You can hear horses nicker and whinny. You can feel the ground shake when they gallop past you in full run. When you are inside a horse trailer with them and they call for their mates, the trailer vibrates with the force of their voice and your ears ring for thirty minutes.
Even so, horses are quiet. Really quiet.
One story, among many I have, illustrates the stealth horse in every horse that lives and breathes. Air force secret stealth projects have nothing on these guys. Four years ago I was setting up cedar staves between big fence posts on the boundary between our place and a neighbor’s ranch southeast of us. Our small remuda of equine was in the pasture behind me and I was sweating and swearing vigorously in the morning heat. Between me and the horses in the field was a flat-bed trailer.
As I stood back from a particularly hard tie of a cedar stave to a five-strand barbed wire fence, I felt this hairy flesh about my neck and shoulder. I was already nervous from fighting yellow-jacket wasps and I had a couple of minor puncture wounds from the barbed wire. What in the world has got me now?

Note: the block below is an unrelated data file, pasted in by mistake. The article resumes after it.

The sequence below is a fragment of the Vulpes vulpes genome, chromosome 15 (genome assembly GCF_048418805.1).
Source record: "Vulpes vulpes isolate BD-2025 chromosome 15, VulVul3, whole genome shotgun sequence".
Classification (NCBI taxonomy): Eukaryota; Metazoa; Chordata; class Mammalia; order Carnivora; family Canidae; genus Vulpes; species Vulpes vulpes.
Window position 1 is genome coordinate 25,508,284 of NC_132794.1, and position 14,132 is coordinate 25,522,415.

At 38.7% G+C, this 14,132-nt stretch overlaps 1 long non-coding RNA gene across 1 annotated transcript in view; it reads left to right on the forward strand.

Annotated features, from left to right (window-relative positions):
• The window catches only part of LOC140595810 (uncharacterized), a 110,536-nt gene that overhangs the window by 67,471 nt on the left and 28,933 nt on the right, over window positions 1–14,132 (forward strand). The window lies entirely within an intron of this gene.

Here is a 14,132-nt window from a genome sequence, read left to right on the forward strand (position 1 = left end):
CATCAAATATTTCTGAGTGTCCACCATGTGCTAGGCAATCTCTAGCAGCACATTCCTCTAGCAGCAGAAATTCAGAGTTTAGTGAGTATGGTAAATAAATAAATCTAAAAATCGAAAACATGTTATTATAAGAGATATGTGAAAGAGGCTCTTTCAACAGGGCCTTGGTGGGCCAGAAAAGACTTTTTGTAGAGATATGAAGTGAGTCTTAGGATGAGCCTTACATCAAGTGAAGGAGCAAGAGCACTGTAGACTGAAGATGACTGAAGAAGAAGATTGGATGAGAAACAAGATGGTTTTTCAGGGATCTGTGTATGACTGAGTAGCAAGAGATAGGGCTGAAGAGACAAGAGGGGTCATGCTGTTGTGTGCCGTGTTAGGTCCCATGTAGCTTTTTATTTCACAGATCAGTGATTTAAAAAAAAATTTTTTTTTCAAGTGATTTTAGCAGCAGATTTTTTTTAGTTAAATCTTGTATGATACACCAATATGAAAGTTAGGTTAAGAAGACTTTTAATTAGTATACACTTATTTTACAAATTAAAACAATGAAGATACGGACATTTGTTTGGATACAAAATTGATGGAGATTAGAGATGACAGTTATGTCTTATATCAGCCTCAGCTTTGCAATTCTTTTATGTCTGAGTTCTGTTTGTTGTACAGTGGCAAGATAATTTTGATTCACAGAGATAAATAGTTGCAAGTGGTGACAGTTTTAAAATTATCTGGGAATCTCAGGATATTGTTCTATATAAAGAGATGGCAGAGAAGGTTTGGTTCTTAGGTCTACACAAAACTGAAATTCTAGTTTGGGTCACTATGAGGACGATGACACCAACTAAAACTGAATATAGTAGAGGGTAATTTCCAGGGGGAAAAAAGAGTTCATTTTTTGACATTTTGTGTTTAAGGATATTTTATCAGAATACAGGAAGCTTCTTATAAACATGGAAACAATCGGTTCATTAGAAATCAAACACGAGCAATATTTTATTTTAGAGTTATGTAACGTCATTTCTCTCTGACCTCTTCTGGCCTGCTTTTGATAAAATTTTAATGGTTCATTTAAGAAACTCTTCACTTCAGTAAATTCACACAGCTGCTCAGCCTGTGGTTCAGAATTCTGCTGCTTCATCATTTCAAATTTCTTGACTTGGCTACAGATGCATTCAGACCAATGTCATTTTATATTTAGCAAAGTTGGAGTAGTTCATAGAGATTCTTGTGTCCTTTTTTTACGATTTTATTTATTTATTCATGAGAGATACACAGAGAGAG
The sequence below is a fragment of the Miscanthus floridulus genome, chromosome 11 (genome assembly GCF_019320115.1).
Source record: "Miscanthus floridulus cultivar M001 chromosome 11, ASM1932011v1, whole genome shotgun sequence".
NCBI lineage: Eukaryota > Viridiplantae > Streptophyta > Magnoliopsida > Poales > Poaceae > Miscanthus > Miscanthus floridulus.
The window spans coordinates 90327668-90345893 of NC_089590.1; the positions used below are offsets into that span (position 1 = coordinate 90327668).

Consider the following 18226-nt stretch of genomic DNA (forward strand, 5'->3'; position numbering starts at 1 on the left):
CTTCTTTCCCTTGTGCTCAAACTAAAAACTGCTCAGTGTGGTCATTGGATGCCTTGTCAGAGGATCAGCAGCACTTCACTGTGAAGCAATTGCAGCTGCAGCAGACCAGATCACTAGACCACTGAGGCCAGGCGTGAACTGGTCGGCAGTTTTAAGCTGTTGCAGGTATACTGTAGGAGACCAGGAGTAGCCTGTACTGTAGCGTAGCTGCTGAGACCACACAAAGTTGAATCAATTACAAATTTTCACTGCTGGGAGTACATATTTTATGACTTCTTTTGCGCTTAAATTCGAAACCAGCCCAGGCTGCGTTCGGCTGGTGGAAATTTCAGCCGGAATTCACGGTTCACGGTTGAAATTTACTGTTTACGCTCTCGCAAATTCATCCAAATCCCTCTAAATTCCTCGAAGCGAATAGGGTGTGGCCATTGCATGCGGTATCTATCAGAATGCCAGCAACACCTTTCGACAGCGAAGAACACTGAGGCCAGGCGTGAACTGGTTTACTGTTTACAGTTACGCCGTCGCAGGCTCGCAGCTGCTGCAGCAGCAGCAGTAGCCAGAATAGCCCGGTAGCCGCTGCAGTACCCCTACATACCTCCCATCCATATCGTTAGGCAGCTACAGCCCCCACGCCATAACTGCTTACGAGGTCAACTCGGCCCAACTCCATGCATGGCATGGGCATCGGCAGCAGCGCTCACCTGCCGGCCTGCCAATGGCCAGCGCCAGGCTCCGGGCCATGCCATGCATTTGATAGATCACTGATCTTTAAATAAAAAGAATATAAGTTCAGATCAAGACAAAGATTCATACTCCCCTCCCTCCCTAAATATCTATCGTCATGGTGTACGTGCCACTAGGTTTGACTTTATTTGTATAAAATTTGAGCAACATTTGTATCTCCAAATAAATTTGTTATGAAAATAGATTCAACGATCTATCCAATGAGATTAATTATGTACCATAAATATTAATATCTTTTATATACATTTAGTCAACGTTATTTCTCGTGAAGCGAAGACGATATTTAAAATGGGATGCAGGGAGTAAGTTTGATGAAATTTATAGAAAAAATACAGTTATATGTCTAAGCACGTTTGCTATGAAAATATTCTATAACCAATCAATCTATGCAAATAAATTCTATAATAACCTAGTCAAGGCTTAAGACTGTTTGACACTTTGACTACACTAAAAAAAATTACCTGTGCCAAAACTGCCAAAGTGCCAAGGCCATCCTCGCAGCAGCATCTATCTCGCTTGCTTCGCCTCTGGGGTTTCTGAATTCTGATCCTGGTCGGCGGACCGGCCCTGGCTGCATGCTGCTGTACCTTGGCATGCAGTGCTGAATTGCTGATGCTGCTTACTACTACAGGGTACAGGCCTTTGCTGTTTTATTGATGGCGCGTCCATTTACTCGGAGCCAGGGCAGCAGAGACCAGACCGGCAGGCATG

It was Star, paint horse gelding! Sneaked up he did, went around the flat-bed trailer, and quietly walked up to my backside!
Five minutes ago, he was back up a hundred yards in the pasture. Now the guy is building fence with me! “Star, what are you doing? You scared the daylights out of me!”
He stood there looking at my work. I’m sure he was real proud of himself having spooked me. I gave him a gentle rub between the eyes. He stood with me for about fifteen minutes while I finished the task and then ambled off, walking around the flat-bed trailer to go munching on bermuda grass.
That Star is a stealth horse.
Forthcoming post: Star Herds Sheep Without Rider